Several Canadian lawyers, including a couple of recent law graduates, have been awarded Fulbright Canada scholarships to pursue graduate studies at American law schools this year.
John Devlin, an associate at Burnet Duckworth & Palmer LLP in Calgary and a 2011 graduate of the University of Alberta Faculty of Law, will begin his LLM in constitutional law at Harvard University this week, where he will research the differences between the Canadian and American legal systems regarding judges’ ability to answer abstract questions of law outside of a traditional dispute between parties.
“I was looking for a good basis for doing a comparative analysis of Canadian and American constitutionalism, and one of the things that interested me right away when I started law school was that we have judicial reference cases in this country and the United States has clearly and explicitly rejected those,” he tells 4Students.
Devlin points to the recent same-sex marriage cases in the United States as an example of judges not being able to answer a question in the abstract as it is considered unconstitutional to do so.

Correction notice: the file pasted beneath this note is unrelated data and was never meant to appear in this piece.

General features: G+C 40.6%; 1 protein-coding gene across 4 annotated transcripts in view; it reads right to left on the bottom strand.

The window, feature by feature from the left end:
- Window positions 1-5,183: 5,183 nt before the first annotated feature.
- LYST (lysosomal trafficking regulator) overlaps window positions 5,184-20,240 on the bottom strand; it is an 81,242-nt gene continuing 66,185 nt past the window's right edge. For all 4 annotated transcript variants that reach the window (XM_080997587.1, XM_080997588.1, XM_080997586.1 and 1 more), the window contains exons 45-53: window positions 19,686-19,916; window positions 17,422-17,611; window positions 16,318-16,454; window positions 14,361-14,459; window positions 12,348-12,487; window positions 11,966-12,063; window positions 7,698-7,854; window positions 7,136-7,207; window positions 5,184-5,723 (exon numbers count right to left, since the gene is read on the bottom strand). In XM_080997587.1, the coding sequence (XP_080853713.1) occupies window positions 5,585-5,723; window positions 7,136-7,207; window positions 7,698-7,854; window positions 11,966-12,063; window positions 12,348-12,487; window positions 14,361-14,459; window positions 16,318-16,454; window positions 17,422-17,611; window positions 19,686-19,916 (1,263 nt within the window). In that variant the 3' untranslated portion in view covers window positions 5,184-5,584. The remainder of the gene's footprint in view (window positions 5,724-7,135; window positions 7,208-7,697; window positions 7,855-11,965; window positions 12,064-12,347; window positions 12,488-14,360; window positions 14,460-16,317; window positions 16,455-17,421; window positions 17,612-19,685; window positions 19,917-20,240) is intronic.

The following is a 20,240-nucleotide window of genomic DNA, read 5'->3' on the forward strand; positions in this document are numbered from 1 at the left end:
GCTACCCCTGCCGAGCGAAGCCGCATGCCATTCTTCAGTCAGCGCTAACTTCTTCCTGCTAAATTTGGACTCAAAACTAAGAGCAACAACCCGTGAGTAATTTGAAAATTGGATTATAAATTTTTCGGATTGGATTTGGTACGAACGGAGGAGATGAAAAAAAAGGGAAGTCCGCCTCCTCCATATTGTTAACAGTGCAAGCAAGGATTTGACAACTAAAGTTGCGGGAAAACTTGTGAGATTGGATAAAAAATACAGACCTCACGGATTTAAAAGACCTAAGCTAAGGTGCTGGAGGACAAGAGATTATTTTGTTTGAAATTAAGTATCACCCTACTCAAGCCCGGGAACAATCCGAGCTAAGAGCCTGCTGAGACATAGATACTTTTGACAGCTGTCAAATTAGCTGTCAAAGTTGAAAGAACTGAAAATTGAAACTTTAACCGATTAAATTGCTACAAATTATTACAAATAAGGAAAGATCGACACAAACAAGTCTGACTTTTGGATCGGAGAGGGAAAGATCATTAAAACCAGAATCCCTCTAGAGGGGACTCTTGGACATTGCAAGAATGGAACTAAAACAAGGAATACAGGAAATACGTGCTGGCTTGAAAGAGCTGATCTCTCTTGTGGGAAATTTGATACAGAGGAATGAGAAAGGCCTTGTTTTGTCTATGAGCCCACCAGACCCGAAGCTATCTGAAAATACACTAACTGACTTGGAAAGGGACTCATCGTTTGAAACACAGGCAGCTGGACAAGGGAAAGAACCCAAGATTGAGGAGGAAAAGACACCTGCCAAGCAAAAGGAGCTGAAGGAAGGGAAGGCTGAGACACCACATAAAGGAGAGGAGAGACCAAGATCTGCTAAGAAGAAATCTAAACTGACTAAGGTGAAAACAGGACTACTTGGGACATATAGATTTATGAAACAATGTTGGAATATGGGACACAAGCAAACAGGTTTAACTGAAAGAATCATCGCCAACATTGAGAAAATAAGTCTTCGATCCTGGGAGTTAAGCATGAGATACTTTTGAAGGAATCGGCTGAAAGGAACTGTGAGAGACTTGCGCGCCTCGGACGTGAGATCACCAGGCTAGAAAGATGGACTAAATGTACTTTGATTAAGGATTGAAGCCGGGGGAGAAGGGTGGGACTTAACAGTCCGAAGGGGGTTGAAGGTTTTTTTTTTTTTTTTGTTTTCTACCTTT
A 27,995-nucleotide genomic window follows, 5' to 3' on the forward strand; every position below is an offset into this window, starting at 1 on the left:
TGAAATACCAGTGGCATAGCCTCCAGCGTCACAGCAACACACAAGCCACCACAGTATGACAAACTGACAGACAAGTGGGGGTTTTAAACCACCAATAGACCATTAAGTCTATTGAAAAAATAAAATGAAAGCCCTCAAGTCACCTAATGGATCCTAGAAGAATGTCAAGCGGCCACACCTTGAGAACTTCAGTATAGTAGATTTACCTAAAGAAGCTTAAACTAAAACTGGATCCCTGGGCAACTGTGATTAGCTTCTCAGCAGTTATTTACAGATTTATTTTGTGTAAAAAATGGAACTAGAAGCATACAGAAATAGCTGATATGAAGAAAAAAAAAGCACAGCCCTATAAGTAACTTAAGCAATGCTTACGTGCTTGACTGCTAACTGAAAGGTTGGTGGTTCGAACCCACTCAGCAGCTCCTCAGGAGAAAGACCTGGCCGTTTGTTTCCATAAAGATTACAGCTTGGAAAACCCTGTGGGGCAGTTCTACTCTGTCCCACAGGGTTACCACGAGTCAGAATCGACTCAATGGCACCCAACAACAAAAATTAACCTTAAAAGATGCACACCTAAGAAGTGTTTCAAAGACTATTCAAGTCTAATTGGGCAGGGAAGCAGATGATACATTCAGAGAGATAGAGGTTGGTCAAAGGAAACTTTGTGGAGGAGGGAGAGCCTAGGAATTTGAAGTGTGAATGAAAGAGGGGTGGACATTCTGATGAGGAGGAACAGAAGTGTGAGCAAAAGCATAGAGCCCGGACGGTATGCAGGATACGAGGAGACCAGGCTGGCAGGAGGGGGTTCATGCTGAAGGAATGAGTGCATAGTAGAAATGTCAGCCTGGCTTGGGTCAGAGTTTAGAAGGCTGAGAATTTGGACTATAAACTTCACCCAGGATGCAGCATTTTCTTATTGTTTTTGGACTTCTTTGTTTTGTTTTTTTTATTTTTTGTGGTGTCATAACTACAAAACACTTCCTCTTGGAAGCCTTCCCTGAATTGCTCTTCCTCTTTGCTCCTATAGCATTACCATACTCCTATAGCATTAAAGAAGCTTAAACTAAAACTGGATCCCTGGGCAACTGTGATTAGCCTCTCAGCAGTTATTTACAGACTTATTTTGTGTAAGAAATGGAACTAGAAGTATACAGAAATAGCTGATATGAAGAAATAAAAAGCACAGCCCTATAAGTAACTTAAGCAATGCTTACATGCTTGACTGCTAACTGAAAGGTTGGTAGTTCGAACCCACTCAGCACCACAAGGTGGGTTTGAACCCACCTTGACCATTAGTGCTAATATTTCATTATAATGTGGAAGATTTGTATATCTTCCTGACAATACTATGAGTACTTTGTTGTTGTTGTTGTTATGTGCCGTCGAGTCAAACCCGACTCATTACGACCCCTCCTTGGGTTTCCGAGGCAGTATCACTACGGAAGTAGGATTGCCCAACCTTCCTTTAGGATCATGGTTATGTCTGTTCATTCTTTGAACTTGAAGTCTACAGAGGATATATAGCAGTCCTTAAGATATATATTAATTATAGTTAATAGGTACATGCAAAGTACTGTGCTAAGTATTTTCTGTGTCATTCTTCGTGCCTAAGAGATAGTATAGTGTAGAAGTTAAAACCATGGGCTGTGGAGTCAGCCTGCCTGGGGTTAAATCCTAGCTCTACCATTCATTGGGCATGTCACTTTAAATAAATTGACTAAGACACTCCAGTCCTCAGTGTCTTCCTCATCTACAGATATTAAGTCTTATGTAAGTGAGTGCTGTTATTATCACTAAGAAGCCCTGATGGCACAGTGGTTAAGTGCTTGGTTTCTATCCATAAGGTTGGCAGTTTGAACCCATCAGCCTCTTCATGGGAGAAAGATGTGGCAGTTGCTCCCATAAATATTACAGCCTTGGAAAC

He says he chose Harvard mainly because of its excellent reputation and the fact many of his intellectual heroes, such as justices Bora Laskin and Stephen Breyer, and former U.S. senator Charles Sumner, also attended the law school there.
And he’s a bit of a history buff, which Harvard has in no short supply. In fact, it was his interest in American history that introduced him to the law.
“I did a lot of writing [during my undergrad] about the politics of slavery in the pre-Civil War country and that actually raised a lot of legal and constitutional issues at the time, so it primed me for what I ran into in law school,” says Devlin.
Once he completes his LLM, he plans to return to private practice at BD&P.
Florence Sauvé-Lafrance, a 2012 graduate of the University of Ottawa Faculty of Law, has also been awarded a Fulbright Canada scholarship. She will pursue her LLM in international taxation at New York University.
“I like how complicated [tax law] is,” she says. “To me it’s a challenge; there’s so much to know, there’s always something to learn, and I feel like it’s an area of the law where I’m never going to get bored.”
Sauvé-Lafrance recently finished her clerkship at the Tax Court of Canada and starts classes at NYU today. She plans to return to Canada once she completes her LLM where she will look for a job in tax litigation in Toronto.
Lawyers Ramona Sladic and Amanda Dodge have also received Fulbright Canada scholarships.
Sladic is counsel at the Department of Justice in Yellowknife. She will be pursuing her LLM in environmental law from George Washington University, where she will study the balancing interests in the resource development life cycle.
Dodge works for the Community Legal Assistance Services for Saskatoon Inner City Inc. She too will attend Harvard and will examine the community-based model of lawyering for the poor.
Each recipient will receive a lump sum of $15,000 to help pay for his or her studies.